The foundation, which analyzes the health care system, said that about 83 percent of the 12 million people buying insurance on ACA exchanges receive some subsidies that help defray the effect of premium and cost increases, but that some of the rest and some of the approximately 8 million to 9 million who buy insurance off the exchange could find their insurance becoming unaffordable.
The rise in premiums that individual policyholders complain about resulted in part from the move to more comprehensive plans and the adjustments of insurers to an influx of millions of new clients, many of them with pre-existing conditions.
It reflected “carrier misunderstanding of what the market would be and playing catch-up with sharp increases,” said Gary Glaxton, a Kaiser vice president and director of its Health Care Marketplace Project. “Basically they thought the risk pool would be healthier than it turned out to be.”
It went from a relatively small market that based the cost of a policy on the health of the applicant, to one that had to admit everyone and price policies evenly, he said. “It wasn’t clear who was going to enroll and what the average health would be.”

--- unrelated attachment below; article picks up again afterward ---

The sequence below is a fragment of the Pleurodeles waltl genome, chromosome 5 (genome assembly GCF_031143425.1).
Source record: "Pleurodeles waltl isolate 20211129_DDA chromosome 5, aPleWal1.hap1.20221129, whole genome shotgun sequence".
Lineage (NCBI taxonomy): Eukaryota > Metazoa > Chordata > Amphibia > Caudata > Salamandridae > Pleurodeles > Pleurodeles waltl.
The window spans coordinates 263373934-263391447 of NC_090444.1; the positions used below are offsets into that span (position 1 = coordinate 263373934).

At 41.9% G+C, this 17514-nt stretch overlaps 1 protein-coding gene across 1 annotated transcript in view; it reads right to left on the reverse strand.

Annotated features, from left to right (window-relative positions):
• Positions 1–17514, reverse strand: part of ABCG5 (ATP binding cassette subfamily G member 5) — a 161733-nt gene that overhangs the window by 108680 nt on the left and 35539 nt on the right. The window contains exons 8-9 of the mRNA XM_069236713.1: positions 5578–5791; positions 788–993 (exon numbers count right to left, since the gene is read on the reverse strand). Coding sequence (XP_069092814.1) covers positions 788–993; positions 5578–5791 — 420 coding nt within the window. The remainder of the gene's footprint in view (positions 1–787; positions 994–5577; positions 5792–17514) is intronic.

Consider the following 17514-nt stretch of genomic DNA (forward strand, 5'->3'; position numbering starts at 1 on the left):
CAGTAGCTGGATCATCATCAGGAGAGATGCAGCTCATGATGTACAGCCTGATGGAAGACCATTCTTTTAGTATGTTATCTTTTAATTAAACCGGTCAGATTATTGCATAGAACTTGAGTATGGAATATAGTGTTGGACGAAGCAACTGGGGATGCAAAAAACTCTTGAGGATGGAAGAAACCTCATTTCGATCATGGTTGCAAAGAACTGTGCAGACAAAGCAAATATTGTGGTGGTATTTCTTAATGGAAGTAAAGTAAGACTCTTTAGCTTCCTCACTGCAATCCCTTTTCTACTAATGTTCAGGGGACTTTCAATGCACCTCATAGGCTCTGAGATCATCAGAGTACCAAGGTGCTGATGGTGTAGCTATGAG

Dr. Eric C. Schneider, senior vice president for policy and research at the Commonwealth Fund, a New York-based nonprofit that focuses on health care policy, attributed some of the spike in premiums to “a lot of churning in the individual market as people moved into [ACA] compliant plans that met the minimum mandatory health benefits [required under the ACA]; those plans have typically been at higher premiums.”
Higher deductibles had been a trend in health insurance even before the ACA, he said, as a way to lower premiums. “It’s a trade-off that can work well for people with adequate income,” but hit hardest at people “in the middle who earn too much for subsidies and cost-sharing reduction payments.”
He added that the real driver behind higher premiums was the escalating cost of medical care, especially in drugs and new technologies. “The big challenge is trying to get medical costs under control,” he said. “It would have been worse if the ACA hadn’t moderated the growth in spending. That’s pretty cold comfort to someone paying more in premiums, deductibles and out of pockets expenses every year.”